Ocean Floor Carpets Can Harness Wave Energy, But Could They Slow Global Warming?

Photo: Pelamis Wave Power / Rhonda J. MillerOcean waves are coming into sharper focus as a source of renewable energy as warnings about climate change and sea level rise intensify in nations around the globe. Scientists at the University of California Berkeley are developing leading edge technology for an ocean-floor carpet to harness wave energy.

“There is a vast amount of untapped energy in the oceans and with increasing worldwide demand for power, the need to find cleaner alternatives to fossil fuels is critical,” said UC Berkeley Assistant Professor of Mechanical Engineering Reza Alam in a statement. “We are also seeing greater population growth along coastal cities, so the ocean-based system we are developing would produce electricity in a carbon-neutral way right where it is needed.”

Researchers at the Theoretical and Applied Fluid Dynamics Laboratory at UC Berkeley are working to realize potential in the analysis by the London-based Carbon Trust that wave energy could provide more than 2,000 terawatt hours of electricity per year, or about 10 percent of global electricity needs.

“The benefit of having a system underwater is that there is minimal visual and physical impact on boats and sea life,” said Alam. “Our system would work with no problem in stormy conditions because the water column above the carpet buffers the impact momentum of surging waves. In fact, our carpet is even more efficient when ocean waves are stronger.” Alam’s research team is dong extensive testing at its UC Berkeley wave tank laboratory to harvest wave energy reliably, as well as economically.

In Europe, projects to utilize wave energy to produce power are in the water at several sites as the Scottish company Pelamis Wave Power expands its collaborations to deploy its wave energy machine. Pelamis works with project developers, energy companies, and utilities that want to harness wave energy to meet the global need for clean, sustainable, renewable power generation.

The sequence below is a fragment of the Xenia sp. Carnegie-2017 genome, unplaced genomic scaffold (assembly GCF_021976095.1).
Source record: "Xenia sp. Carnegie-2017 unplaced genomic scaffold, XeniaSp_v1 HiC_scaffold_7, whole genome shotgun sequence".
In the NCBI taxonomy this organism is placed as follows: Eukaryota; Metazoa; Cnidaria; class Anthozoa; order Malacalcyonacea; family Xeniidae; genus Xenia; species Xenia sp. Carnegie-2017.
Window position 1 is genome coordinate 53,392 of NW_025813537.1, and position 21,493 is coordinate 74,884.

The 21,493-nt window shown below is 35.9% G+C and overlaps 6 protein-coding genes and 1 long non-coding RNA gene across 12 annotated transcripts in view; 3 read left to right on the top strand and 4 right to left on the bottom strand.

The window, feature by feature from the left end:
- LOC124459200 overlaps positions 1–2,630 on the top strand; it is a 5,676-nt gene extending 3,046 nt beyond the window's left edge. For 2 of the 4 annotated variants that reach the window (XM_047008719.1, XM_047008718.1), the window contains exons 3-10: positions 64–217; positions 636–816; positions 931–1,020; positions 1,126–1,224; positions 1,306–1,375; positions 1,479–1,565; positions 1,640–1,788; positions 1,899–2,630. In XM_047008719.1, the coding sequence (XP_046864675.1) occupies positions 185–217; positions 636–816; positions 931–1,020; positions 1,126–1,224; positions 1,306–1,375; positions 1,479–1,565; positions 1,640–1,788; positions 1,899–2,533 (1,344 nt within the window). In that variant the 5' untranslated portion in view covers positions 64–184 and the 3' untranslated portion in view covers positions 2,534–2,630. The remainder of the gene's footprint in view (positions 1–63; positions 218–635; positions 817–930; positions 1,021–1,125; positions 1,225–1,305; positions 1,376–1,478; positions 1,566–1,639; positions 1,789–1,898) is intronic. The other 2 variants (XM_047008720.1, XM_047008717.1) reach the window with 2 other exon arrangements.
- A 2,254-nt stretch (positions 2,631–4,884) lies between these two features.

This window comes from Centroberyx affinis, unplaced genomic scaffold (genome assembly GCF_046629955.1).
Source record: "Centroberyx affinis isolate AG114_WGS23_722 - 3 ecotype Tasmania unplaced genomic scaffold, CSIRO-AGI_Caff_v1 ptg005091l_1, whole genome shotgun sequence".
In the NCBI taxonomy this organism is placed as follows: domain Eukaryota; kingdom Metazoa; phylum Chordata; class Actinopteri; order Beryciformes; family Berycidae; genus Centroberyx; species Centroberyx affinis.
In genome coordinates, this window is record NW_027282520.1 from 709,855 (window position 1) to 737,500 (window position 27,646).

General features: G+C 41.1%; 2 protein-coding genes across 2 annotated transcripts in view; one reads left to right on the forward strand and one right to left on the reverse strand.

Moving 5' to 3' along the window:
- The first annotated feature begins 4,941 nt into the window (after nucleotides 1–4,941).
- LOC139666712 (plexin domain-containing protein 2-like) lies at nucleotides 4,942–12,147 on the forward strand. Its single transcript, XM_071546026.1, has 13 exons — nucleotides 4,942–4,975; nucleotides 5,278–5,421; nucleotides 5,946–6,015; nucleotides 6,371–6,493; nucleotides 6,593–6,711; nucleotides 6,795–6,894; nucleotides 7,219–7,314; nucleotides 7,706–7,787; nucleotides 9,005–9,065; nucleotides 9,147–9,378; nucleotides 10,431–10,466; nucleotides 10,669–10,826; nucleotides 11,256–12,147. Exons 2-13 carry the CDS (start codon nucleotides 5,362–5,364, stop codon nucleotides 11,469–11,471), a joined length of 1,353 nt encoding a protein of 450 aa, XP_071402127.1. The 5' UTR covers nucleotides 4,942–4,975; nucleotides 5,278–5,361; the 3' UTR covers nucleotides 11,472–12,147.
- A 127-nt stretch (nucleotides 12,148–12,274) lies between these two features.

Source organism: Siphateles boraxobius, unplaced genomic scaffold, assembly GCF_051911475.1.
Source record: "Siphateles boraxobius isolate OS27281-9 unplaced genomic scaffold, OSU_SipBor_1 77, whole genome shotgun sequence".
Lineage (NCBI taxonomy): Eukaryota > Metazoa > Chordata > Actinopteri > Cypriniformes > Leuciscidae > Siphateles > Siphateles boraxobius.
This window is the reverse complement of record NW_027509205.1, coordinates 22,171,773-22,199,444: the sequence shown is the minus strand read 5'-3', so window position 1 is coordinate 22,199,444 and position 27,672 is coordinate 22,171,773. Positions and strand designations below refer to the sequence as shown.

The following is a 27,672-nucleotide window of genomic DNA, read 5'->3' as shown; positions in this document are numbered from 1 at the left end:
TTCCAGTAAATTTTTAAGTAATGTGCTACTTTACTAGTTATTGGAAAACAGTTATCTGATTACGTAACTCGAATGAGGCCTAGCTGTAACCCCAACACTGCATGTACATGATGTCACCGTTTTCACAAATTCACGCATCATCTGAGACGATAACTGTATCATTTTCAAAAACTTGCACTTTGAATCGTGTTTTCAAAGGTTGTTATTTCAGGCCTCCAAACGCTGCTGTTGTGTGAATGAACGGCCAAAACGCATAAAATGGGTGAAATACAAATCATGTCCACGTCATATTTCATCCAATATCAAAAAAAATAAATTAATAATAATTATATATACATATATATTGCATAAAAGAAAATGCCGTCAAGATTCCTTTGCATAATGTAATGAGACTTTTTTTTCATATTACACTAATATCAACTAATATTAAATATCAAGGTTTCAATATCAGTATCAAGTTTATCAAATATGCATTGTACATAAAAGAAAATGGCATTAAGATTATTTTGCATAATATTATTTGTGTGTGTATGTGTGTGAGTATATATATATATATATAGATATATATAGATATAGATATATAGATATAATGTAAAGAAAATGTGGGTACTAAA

The Pelamis is an offshore wave energy converter that uses the motion of waves to generate electricity. The machine operates in water depths greater than 50 meters, or about 180 feet, and is typically installed two to10 kilometers from the coast. One machine can provide sufficient power to meet the annual electricity demand of approximately 500 homes.

So far, Pelamis Wave Power has produced six full-scale Pelamis machines. Two of the latest have been built for utility customers E.ON, one of the world’s largest investor-owned power and gas companies based in Duesseldorf, Germany, and Scottish Power Renewables, one of the world’s largest wind energy developers based in Glasgow, Scotland.

Scottish Power Renewables has consent at the European Marine Energy Centre in the Orkney Islands, UK to test a wave energy generation device and recently purchased a Pelamis P2 to be berthed and tested at the facility.

The project, using Pelamis technology, utilizes existing electrical subsea cables, substation and grid connection at EMEC. The Scottish government has provided funding for the project through the WATES scheme and consent through a portion of the Electricity Act, according to the Pelamis project report on its website.

The order from ScottishPower Renewables is the second commercial order for the second generation P2 Pelamis machine and was installed at EMEC in May 2012. ScottishPower Renewables and E.ON have put in place a unique joint working agreement to maximize the learning from operating and maintaining the machines as a wave farm. The project will serve as the foundation for plans by Scottish Power Renewables to install 66 Pelamis machines in a 50 megawatt project off Marwick Head in Orkney, for which a lease agreement has already been awarded, according to Pelamis..

A Perth, Australia-based company, Bombora Wavepower, is also developing technology to use ocean wave energy, according to Science Network Western Australia. The wave energy converter developed by Bombora Wavepower is intended to be a highly-economical means for harnessing wave energy from relatively small ocean waves. The technology uses a V-shaped device that sits on the seabed near the shore at depths of between five and 15 meters, with arms designed to capture the energy of waves as they move closer to shore and become concentrated into a smaller column of water.